UT camp aims to spark girls' interest in science, math

UT camp aims to spark girls' interest in science, math

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Nearly three dozen middle school-aged girls participated in UT's first Adventures in STEM summer camp. Nearly three dozen middle school-aged girls participated in UT's first Adventures in STEM summer camp.
The students took park in various activities and tours on campus, planned by faculty and education staff at each center. The students took park in various activities and tours on campus, planned by faculty and education staff at each center.

By ERICA ESTEP
6 News Education Reporter

KNOXVILLE (WATE) - If you want to guarantee yourself a job in the future, study science, technology, engineering and math. That's the message being told in schools across the country right now, but statistics show girls are less likely than boys to pursue those careers.

The University of Tennessee is working to help close the gender gap with a new science summer camp just for girls.

Nearly three dozen middle school-aged girls participated in UT's first Adventures in STEM summer camp. The girls say they were excited to spend a week of their summer vacation learning about science. 

"I really love it!" rising eighth-grader Mackinzie Lenoci said. 

"I sort of like doing math, science, and engineering," 11-year-old Yukai Tomslvic added.

The week-long day camp in June was a collaboration between the Center for Ultra-wide-area Resilient Electric Energy Transmission Networks (CURENT) and National Institute for Mathematical & Biological Synthesis (NIMBioS) research centers on UT's campus.

The students took park in various activities and tours on campus, planned by faculty and education staff at each center.

"We're trying got spark interest in science from an earlier age," explained Adam Hardebeck, communications coordinator for CURENT Engineering Research Center.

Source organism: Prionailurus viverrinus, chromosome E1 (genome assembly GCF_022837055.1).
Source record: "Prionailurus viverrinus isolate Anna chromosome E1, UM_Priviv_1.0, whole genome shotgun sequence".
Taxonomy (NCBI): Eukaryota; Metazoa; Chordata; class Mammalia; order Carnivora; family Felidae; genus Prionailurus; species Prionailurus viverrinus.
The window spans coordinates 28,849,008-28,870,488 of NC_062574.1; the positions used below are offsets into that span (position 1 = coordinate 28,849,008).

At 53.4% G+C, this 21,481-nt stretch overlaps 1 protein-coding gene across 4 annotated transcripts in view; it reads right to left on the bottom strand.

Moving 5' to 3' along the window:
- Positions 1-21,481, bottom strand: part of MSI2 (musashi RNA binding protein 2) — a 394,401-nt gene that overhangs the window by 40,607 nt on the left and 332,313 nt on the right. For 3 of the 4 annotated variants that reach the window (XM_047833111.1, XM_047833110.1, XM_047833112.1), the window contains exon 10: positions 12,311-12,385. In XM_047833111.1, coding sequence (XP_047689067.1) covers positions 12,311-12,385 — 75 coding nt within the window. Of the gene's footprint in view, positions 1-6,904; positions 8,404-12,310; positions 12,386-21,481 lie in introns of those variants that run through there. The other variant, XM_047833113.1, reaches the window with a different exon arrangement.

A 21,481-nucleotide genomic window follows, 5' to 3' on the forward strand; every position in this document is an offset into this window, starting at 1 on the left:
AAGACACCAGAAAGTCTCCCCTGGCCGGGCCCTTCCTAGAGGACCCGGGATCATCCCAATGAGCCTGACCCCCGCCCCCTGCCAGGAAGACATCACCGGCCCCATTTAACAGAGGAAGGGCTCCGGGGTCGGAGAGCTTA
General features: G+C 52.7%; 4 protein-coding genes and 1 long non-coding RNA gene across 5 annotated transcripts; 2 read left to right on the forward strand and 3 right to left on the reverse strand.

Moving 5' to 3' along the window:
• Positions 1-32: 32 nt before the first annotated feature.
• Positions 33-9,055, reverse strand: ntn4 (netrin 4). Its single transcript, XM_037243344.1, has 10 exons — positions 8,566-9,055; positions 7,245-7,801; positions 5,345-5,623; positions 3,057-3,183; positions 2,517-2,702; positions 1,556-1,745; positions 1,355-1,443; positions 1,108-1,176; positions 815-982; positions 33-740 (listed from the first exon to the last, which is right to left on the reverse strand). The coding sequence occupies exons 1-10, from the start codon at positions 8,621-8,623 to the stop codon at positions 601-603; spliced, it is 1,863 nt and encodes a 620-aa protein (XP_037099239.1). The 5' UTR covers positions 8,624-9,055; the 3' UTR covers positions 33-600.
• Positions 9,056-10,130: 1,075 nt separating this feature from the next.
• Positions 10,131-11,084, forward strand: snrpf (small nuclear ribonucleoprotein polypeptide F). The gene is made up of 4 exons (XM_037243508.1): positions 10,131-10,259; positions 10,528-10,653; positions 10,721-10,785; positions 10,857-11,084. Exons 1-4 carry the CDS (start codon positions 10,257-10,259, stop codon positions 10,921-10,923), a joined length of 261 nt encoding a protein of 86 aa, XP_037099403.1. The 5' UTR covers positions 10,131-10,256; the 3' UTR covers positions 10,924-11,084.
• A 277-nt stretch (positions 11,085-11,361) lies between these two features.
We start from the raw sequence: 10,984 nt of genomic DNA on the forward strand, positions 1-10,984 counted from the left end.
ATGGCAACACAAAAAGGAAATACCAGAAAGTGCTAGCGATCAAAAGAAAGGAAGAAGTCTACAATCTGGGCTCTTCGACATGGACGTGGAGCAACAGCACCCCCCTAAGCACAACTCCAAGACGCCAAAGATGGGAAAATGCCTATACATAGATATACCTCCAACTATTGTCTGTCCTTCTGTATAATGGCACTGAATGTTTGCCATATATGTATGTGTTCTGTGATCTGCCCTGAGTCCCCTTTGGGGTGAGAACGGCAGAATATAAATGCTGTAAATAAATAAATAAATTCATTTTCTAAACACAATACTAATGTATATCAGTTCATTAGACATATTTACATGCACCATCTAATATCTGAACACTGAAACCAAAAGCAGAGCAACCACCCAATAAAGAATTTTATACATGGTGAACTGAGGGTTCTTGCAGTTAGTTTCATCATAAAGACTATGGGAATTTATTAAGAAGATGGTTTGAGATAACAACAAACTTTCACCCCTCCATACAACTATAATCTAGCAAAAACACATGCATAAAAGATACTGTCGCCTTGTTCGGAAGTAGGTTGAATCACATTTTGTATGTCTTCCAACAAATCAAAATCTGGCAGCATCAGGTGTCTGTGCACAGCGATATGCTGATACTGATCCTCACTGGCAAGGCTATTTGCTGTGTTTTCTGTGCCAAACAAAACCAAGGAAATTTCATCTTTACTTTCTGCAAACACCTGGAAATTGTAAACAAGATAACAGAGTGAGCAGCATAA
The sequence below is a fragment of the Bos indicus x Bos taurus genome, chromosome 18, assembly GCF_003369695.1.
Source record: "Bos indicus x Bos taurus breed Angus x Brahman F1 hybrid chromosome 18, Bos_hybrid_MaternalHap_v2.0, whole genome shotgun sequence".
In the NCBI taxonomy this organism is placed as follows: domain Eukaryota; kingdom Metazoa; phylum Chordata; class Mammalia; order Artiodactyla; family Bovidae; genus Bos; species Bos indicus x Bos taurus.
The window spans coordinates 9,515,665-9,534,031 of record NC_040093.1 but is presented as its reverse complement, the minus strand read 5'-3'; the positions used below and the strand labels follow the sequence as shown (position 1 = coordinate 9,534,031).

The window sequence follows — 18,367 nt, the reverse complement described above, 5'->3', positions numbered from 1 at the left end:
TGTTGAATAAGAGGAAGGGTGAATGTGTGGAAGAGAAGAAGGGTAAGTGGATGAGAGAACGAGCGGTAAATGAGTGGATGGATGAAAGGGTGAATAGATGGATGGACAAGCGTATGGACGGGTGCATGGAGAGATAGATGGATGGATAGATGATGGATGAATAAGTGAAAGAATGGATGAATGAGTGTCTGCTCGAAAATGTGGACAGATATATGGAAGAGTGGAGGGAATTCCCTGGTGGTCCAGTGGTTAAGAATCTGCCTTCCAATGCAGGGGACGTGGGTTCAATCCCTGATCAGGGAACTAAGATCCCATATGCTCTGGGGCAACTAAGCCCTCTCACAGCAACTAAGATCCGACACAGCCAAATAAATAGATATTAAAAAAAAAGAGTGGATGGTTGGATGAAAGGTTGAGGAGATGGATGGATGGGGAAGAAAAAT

From building a solar oven out of a pizza box to creating as many shapes as possible in geometry, everything at the camp was hands on. The courses were taught by women working in the fields the girls were learning about.

"We've done a lot of engineering in the mornings," said Tomslvic, who will be in seventh grade next year. "We've made a solar cooker, generators, and we did circuits."

Cara Poole, 14, said she has enjoyed learning about so many new things.

"Yeah, today we're experimenting with the possibilities of geometry," she said.

"We did a disease model yesterday for science," 13-year-old Lenoci added. "It was a handshake disease, which I don't think actually exists, but it was really fun."

The students learned about different career choices in STEM too.

"We want younger people, and especially girls, to see that science is interesting and fun," said Hardebeck.

Hardebeck demonstrated cardboard dance pads the girls made using circuits.

"When you step on one pad, that bulb lights up," he explained. "Then step on these other two, and they beep."

Some students said their parents enrolled them in the class because they thought it would be interesting for their daughters. Others students said it was their idea.

Many of the girls already have an idea of what the future holds.

"I want to be a forensic scientist when I grow up and major in genetics," said Lenoci.

"I might want to be a bio-engineer, or maybe a chemist of some sort," said Tomslvic.

For each student, the spark of interest in science was ignited by someone or something they experienced.

"I've liked it ever since I was six," said Lenoci, "and it was 'CSI' that gave me the idea, because I've watched that for like a long time."

"My dad is an electrical engineer and my mom does research," said Tomslvic.

The students also got to watch female researchers, engineers and scientists at work, and had an opportunity to ask questions about career choices.

Their instructors hope the camp and others like it will get more girls interested in STEM careers, which are historically dominated by men.

"Science sometimes can be gory, and a lot of girls can't handle that kind of stuff," Lenoci noted. "Others just think it's a men's thing, but others do it because they think it's a men's thing and they want to breech that barrier."

No matter why they enrolled in the camp, all the students will leave it with a greater appreciation for STEM. 

As one student said, they still have plenty of time to figure out what they want to be when they grow up.

"I'm not really thinking about that yet," said Poole. "As a kid, I'm more concerned about what I'm going to get for Christmas."

Nearly 30 girls took part in the Adventures in STEM camp this year, and nearly twice number had applied.

The school plans to expand the program next year.

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